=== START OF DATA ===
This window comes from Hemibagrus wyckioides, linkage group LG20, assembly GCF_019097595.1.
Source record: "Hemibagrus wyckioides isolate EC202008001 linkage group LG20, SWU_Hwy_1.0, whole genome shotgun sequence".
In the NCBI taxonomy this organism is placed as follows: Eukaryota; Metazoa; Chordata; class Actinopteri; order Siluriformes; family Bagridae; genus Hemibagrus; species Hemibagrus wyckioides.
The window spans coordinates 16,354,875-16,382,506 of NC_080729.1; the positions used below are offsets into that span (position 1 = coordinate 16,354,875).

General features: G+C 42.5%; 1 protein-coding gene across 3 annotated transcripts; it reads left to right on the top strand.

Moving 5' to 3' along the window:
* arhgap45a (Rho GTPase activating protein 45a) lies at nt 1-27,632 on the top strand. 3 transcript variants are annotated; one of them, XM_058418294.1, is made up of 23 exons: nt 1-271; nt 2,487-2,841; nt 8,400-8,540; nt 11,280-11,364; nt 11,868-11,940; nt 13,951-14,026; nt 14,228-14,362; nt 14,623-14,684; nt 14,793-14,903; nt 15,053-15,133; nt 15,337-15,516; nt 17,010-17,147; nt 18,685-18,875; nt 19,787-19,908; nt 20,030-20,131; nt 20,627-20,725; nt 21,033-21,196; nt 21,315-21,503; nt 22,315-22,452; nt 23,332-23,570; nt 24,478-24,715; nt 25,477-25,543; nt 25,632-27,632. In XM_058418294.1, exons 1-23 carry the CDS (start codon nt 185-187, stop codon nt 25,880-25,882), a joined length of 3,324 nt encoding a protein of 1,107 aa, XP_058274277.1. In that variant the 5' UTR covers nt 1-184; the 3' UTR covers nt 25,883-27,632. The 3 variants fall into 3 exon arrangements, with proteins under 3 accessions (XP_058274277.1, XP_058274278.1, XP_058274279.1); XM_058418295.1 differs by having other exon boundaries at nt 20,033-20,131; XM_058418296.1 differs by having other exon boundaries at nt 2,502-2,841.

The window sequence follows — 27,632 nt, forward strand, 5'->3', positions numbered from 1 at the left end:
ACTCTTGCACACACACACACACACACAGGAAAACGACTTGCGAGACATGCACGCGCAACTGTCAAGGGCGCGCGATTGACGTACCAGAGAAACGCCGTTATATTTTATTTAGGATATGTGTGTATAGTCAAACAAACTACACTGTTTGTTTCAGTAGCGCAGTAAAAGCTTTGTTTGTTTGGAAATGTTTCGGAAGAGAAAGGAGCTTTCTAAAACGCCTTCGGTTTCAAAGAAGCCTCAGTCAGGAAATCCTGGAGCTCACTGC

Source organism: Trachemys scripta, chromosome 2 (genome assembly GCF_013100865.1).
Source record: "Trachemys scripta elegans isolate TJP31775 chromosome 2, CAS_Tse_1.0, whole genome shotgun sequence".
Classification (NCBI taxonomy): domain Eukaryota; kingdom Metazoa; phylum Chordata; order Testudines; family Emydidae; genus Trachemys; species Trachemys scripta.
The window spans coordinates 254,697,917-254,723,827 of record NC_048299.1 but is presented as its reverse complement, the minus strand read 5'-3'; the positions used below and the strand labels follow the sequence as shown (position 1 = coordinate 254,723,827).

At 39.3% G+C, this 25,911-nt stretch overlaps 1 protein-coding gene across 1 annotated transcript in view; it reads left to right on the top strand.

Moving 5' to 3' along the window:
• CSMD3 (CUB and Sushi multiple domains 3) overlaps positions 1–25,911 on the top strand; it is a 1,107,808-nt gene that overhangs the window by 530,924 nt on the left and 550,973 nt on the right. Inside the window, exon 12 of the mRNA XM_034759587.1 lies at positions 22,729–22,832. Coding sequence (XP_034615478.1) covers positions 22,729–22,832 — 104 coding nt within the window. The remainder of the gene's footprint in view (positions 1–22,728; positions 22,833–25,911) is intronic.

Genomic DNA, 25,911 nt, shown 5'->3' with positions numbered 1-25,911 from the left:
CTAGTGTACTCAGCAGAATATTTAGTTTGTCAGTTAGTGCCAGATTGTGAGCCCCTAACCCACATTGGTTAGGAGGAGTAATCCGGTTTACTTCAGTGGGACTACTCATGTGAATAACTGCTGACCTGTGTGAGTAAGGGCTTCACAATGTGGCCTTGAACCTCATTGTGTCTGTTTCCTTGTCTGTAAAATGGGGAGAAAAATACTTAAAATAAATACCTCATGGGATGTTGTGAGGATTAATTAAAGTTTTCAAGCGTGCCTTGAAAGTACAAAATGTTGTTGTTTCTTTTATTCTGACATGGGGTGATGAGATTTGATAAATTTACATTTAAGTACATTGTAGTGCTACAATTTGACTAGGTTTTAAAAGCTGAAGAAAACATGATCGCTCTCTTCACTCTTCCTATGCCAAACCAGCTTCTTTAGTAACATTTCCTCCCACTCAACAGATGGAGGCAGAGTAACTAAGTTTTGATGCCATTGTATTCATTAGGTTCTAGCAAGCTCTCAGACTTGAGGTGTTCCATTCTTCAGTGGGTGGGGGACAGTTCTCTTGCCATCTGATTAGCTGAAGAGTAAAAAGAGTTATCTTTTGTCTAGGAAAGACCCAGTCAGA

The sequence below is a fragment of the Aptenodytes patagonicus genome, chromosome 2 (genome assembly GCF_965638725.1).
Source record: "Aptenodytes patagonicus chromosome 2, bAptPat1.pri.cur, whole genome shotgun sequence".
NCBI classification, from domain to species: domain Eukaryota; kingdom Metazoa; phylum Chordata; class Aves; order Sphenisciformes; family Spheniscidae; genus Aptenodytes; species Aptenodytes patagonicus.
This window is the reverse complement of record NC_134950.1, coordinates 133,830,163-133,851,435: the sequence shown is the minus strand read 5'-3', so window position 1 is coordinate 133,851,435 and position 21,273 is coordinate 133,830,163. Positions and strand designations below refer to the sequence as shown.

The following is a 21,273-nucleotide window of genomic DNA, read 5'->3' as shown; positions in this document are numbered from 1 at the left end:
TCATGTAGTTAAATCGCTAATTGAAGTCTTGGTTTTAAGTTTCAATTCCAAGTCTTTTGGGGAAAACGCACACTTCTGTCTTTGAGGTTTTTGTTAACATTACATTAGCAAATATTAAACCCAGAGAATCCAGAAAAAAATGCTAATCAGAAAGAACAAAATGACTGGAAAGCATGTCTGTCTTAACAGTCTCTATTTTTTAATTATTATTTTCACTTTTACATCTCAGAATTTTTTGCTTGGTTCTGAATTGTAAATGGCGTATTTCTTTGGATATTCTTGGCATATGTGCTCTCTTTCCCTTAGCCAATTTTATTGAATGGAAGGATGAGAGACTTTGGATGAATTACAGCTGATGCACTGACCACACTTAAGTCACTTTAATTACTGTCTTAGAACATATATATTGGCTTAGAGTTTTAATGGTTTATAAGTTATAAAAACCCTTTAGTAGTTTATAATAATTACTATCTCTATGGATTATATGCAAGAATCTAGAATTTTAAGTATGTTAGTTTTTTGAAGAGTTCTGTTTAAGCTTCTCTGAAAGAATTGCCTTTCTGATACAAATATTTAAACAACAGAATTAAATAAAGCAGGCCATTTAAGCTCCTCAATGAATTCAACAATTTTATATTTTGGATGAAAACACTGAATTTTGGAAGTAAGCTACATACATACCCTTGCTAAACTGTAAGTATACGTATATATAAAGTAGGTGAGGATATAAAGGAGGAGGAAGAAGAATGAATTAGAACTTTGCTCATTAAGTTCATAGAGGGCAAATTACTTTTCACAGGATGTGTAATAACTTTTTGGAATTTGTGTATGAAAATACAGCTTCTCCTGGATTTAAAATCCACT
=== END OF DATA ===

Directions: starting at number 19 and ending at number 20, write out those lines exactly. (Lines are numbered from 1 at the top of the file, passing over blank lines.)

The sequence below is a fragment of the Aptenodytes patagonicus genome, chromosome 2 (genome assembly GCF_965638725.1).
Source record: "Aptenodytes patagonicus chromosome 2, bAptPat1.pri.cur, whole genome shotgun sequence".